Municipal authorities are failing at their basic jobs, which is managing waste, said NITI Aayog chief executive officer Amitabh Kant at a conference on waste management in New Delhi. Speaking at a conference titled ‘Waste Reduction, Circular Economy and Enhanced Livelihoods’ organised by non-profit entities Chintan and Friedrich Ebert Stiftung and the University of Chicago, India, Kant criticised the municipal authorities for the dismal situation of waste management in India. “Municipalities are not doing their jobs, and if they fail at doing their basic job of managing waste, they need to be voted out.”
Without mincing his words, the planning body chief said their primary job is to keep the areas under their jurisdiction clean but instead they are getting into the business of construction. “Their one point plan has to be waste. But they are getting into building constructions and mayors have allowed them to go haywire.” He suggested that the “best officers of states need to be posted as municipal commissioners and they should be given tenure to perform”.
Making a larger point about the future of waste management in the country vis-a-vis rapid urbanisation, Kant emphasised that as of now India generates at least 71 million tonnes of waste every day and by 2050, nearly 700 million people will be getting into the process of urbanisation. “The urbanisation process has ended in Europe, US and China. In India, it has just begun. If we are generating 71 million tonnes of waste every day, it will only increase unless we reduce waste and ensure segregation at source at household-level. Municipal authorities need to be held accountable,” he said.
This is where the need for a circular economy comes into the equation. Founder of Chintan Bharati Chaturvedi said that people don’t yet understand what a circular economy means. “‘Oh yeah I recycle’, people say when they are asked. But that’s not the point of a circular economy,” she iterated. “You just have to reduce waste first. There’s only so much that technology can do. And to implement a circular economy, you don’t have to disrupt your lives completely,” she added.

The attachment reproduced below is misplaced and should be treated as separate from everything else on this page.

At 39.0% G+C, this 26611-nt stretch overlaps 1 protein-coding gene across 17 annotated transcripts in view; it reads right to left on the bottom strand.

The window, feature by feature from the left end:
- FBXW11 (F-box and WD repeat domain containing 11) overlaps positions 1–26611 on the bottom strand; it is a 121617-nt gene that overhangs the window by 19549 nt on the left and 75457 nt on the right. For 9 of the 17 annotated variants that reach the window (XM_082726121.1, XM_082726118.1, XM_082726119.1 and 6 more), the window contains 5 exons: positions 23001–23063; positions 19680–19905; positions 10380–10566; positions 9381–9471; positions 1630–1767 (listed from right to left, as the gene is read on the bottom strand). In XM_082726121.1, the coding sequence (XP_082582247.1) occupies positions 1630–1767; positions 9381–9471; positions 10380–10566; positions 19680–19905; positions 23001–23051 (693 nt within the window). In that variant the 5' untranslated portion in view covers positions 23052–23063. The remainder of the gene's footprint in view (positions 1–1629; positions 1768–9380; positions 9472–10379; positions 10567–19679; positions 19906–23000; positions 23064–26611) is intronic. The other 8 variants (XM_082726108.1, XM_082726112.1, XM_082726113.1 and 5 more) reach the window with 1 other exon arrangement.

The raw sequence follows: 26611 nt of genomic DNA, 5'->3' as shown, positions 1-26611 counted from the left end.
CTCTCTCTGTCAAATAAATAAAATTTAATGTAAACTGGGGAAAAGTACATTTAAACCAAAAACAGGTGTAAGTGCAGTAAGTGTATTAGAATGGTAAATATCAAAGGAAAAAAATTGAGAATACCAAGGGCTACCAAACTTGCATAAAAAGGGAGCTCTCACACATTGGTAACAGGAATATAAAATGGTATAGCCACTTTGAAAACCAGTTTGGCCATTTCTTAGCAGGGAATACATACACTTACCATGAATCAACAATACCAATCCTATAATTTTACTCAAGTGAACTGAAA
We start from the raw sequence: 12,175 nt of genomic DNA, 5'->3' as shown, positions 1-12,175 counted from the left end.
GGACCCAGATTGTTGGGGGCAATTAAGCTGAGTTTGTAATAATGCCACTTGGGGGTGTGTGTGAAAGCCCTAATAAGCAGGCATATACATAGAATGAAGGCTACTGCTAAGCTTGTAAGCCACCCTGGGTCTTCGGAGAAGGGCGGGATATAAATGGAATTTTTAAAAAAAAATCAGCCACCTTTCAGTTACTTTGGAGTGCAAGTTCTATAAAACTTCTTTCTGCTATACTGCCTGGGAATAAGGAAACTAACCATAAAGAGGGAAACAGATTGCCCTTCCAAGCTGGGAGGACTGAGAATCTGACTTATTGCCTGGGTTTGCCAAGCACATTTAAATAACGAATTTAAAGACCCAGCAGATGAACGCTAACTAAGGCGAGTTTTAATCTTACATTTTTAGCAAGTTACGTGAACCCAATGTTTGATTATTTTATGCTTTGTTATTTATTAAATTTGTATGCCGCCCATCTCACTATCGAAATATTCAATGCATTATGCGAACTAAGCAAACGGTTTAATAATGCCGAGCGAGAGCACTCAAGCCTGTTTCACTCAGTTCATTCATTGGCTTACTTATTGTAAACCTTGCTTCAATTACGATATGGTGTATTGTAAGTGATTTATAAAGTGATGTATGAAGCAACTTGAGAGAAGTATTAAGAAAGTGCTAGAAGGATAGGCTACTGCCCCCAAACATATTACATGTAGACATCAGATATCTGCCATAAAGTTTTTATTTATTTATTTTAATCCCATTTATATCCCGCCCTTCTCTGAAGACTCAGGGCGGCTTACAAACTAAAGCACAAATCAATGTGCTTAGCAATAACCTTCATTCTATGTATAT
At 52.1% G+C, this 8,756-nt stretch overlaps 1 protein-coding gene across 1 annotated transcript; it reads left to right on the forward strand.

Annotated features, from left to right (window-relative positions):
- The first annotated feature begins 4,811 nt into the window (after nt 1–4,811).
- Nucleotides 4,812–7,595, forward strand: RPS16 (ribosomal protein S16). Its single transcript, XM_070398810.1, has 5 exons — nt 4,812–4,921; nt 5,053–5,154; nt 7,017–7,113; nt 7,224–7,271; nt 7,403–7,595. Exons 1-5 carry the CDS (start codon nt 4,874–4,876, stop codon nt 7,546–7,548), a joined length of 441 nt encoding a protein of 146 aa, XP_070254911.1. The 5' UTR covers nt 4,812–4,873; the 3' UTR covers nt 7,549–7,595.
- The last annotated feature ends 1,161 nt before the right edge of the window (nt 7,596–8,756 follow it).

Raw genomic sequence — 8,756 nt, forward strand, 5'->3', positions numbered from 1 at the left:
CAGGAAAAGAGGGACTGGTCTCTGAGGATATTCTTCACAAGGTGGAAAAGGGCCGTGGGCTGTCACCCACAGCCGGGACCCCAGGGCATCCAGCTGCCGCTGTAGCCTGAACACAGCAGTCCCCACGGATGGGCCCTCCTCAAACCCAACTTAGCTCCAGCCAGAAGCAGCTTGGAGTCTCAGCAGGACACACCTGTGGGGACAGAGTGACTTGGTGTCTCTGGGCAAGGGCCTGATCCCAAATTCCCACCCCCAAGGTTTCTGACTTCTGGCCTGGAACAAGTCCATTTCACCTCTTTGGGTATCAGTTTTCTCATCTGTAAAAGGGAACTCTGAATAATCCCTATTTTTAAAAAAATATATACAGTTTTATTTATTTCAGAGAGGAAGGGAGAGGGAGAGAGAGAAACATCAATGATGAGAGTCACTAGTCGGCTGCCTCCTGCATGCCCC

Professor at the University of Rhode Island Manbir Sodhi, who was one of the experts at the conference, asked, “Can’t we continue to not close the loop? And how do we do it in a way that doesn’t have negative effects?” He said the traditional circular economy concept of ‘take, make and break’ prevalent for the last 150 years is old now. “Because in a circular economy, you look at repairing materials, you look at serviceability, then take the materials used, break them down, and reuse them again, and lastly recover materials from the forward stream and use the materials in the reverse loop to attain similar levels of efficiency,” said Sodhi. “There is no reason why the ‘repair economy’ can’t be stronger.”
Highlighting the importance of a circular economy in job creation and reduction in greenhouse gases in the European Union, Henriette Faergemann, who is the Environment, Climate and Energy Counsellor for the European Union delegation to India, said jobs and growth are important agendas in this ecosystem. “If this is properly implemented, then we can create at least 600,000 jobs by 2025. Each household could save 500 Euros per year, estimated waste prevention could get 400 billion Euros and there could be at least 2.4 per cent reduction in greenhouse gas emissions,” she said. “If we use this ecosystem, then we can potentially save energy consumption equivalent to all of Italy,” Henriette emphasised.
In the Indian context, implementation of a circular economy in the current scenario, however, isn’t going to be easy given that some of the biggest challenges are of consumption, urbanisation, and pollution. But the government is positive about the future of a circular economy, and India is already moving in that direction, claimed AK Jain, Additional Secretary for the Ministry of Environment, Forest and Climate Change (MOEFCC).
“The culture of a circular economy has been in India from before. We need to formalise the subject here. We have a reduce, reuse, and recycle culture but we don’t acknowledge the problem of resource exploitation. We feel that time has come when we can have a ‘Bureau of Resource Efficiency’ but we need consensus. A material recycling policy is also in the offing,” said Jain.
One of the hurdles towards achieving a circular economy and attain waste reduction is a lack of policy implementation. And Malati Gadgil, former CEO, SWaCH, Pune, believes that while policy changes need to happen, their implementation and monitoring is important. “Policy changes also need to be incremental and we need to adopt a systems approach and ditch the silo approach to waste management, she said.
Padding up Gadgil’s point of view, Dr. Kuldeep Sangwan, professor at the Mechanical Engineering Department of BITS Pilani, said his team conducted a study among German and Indian manufacturers in 2008 and 2011 respectively to study the challenges in waste management and circular economy. “The study’s findings were common in India and Germany except one: poor implementation of laws,” he said. “In a circular economy, the focus is on reuse. Recycling isn’t a part of this, it’s more for social effects. Recycling has to be the last loop,” added Sangwan.
Amitabh Kant warns that unless we reduce our waste, we might be in much bigger trouble than right now. “This is not just about waste,” said Kant. “It’s about the survival of our race. If we keep creating waste what will happen when another 700 million Indians will get into cities by 2050?”